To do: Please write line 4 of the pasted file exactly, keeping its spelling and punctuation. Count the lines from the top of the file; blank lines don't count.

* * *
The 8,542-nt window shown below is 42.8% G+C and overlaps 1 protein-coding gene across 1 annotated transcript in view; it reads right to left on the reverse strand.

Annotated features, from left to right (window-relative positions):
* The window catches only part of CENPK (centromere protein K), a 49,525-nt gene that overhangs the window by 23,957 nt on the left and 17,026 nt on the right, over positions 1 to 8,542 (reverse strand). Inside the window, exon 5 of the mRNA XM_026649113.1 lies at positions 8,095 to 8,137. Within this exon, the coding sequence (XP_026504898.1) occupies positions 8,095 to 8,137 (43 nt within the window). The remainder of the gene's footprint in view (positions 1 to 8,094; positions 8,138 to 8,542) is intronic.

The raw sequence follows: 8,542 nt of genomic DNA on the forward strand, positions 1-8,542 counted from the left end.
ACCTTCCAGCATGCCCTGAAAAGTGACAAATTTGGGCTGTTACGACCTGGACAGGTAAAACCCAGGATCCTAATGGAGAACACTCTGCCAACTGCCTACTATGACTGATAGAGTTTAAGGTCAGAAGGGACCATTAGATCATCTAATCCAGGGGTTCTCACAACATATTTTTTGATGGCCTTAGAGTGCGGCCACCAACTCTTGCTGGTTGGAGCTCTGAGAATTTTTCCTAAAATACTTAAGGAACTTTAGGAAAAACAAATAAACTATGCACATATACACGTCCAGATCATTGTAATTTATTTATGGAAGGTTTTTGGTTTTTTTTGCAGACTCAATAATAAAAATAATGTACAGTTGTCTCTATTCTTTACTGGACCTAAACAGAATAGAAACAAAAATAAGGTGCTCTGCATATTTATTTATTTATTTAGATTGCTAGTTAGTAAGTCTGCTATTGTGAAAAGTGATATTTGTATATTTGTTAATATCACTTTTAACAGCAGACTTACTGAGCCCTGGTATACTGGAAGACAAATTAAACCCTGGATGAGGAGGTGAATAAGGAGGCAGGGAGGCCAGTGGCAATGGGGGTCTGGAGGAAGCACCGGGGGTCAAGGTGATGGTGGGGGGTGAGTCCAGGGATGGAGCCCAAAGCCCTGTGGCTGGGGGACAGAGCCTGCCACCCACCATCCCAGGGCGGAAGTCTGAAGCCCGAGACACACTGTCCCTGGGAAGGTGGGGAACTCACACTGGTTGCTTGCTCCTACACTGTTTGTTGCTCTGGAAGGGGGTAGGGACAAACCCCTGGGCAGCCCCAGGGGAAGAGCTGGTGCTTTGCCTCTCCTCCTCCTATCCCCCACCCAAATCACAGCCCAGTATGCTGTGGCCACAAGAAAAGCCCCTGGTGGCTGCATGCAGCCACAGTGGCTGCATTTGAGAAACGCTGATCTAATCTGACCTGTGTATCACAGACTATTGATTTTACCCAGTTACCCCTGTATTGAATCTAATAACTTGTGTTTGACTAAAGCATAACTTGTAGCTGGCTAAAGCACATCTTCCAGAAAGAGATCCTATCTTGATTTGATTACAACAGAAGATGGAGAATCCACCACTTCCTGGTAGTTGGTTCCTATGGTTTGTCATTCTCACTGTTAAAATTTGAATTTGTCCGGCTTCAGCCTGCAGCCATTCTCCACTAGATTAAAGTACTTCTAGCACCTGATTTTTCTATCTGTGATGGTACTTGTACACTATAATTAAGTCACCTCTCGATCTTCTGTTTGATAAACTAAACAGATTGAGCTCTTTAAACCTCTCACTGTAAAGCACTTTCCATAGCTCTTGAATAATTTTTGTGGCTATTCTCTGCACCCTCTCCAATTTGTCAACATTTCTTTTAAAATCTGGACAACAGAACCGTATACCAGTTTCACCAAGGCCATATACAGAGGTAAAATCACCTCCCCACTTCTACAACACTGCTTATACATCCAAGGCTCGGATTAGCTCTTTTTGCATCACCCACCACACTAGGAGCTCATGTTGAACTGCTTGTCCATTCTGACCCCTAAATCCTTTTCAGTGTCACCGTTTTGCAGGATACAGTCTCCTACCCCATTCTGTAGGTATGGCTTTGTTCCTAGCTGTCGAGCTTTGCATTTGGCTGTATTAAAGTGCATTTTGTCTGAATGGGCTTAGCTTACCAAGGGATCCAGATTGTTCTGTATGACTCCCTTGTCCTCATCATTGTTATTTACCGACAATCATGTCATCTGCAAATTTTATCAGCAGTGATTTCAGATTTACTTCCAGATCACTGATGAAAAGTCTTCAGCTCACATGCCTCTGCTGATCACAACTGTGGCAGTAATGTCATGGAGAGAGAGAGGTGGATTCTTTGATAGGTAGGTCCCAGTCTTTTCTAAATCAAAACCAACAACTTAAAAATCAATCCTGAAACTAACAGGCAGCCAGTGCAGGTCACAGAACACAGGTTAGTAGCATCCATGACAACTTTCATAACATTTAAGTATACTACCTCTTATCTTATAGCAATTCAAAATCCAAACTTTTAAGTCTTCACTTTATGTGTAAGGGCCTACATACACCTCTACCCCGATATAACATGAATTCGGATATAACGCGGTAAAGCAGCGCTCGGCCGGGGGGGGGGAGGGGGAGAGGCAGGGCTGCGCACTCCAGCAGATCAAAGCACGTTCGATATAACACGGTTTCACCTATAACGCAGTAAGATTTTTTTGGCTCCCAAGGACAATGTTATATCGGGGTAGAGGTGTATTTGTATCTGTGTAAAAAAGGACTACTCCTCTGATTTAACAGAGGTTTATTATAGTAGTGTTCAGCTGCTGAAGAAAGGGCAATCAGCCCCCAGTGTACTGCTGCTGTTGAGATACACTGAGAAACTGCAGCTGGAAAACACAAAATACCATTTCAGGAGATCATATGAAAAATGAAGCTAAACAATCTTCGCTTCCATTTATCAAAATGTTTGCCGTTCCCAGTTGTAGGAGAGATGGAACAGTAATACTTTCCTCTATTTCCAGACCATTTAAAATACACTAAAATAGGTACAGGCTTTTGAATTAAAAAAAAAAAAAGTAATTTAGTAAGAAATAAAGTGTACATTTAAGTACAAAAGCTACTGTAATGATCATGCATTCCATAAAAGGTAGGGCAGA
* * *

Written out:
The raw sequence follows: 8,542 nt of genomic DNA on the forward strand, positions 1-8,542 counted from the left end.